Water break! The call goes out every half hour, echoing off the rust-colored sandstone cliffs and across the mocha waters of the Colorado River. Puffs of dust rise as the archaeologists drop shovels and clipboards, sit down in the dirt, and rehydrate. Talk stays to a minimum. Even in October, the bottom of the Grand Canyon is brutally hot in the afternoon, and the view is enough to silence most chatter. The river sweeps in a wide curve toward the faint hiss of rapids at Unkar Delta, a low, broad mass of sediment that marks the mouth of Unkar Creek. The cliffs rise straight up almost a mile to the canyon's eastern rim.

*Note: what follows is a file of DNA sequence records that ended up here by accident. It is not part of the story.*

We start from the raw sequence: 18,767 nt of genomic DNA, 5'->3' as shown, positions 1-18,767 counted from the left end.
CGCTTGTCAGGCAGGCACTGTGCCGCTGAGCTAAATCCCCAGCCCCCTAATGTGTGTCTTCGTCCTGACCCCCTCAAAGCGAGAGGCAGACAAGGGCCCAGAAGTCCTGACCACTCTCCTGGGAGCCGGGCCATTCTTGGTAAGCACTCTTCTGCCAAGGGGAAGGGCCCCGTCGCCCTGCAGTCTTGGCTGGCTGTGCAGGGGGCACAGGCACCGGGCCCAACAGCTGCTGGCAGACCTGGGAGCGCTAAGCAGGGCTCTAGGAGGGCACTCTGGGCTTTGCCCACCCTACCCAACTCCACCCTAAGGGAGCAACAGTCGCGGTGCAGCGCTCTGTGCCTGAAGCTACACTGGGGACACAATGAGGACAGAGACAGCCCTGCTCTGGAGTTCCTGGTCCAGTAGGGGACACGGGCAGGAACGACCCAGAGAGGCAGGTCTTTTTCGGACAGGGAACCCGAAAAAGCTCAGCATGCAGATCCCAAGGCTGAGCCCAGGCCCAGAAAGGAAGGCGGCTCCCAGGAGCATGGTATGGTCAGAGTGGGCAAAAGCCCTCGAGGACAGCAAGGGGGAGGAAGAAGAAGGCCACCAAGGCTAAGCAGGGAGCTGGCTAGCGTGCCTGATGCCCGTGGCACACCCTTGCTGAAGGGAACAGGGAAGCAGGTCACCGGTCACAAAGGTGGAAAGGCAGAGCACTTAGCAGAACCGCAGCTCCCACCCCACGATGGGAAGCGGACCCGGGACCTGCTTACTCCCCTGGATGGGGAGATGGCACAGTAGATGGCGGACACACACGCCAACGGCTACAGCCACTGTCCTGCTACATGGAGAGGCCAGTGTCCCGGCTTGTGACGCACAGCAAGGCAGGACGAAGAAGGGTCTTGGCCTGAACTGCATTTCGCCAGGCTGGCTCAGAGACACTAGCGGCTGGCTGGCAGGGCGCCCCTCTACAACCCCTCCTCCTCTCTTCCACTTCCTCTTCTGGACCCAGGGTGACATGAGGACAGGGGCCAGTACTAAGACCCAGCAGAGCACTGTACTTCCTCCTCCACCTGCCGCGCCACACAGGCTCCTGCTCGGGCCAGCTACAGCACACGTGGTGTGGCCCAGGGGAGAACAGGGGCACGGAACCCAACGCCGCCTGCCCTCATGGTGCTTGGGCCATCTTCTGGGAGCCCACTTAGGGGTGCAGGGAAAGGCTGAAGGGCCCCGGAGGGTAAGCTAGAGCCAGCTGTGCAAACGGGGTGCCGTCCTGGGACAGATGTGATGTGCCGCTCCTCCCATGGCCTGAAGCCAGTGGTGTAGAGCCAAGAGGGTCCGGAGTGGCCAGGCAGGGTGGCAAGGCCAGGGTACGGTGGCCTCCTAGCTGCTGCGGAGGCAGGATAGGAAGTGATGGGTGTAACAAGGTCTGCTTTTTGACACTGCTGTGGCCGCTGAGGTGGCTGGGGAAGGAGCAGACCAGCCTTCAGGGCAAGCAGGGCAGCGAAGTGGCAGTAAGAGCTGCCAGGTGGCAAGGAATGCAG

My latest article for Archaeology magazine, on a recent series of digs at the bottom of the Grand Canyon. (Abstrast only online, unfortunately.)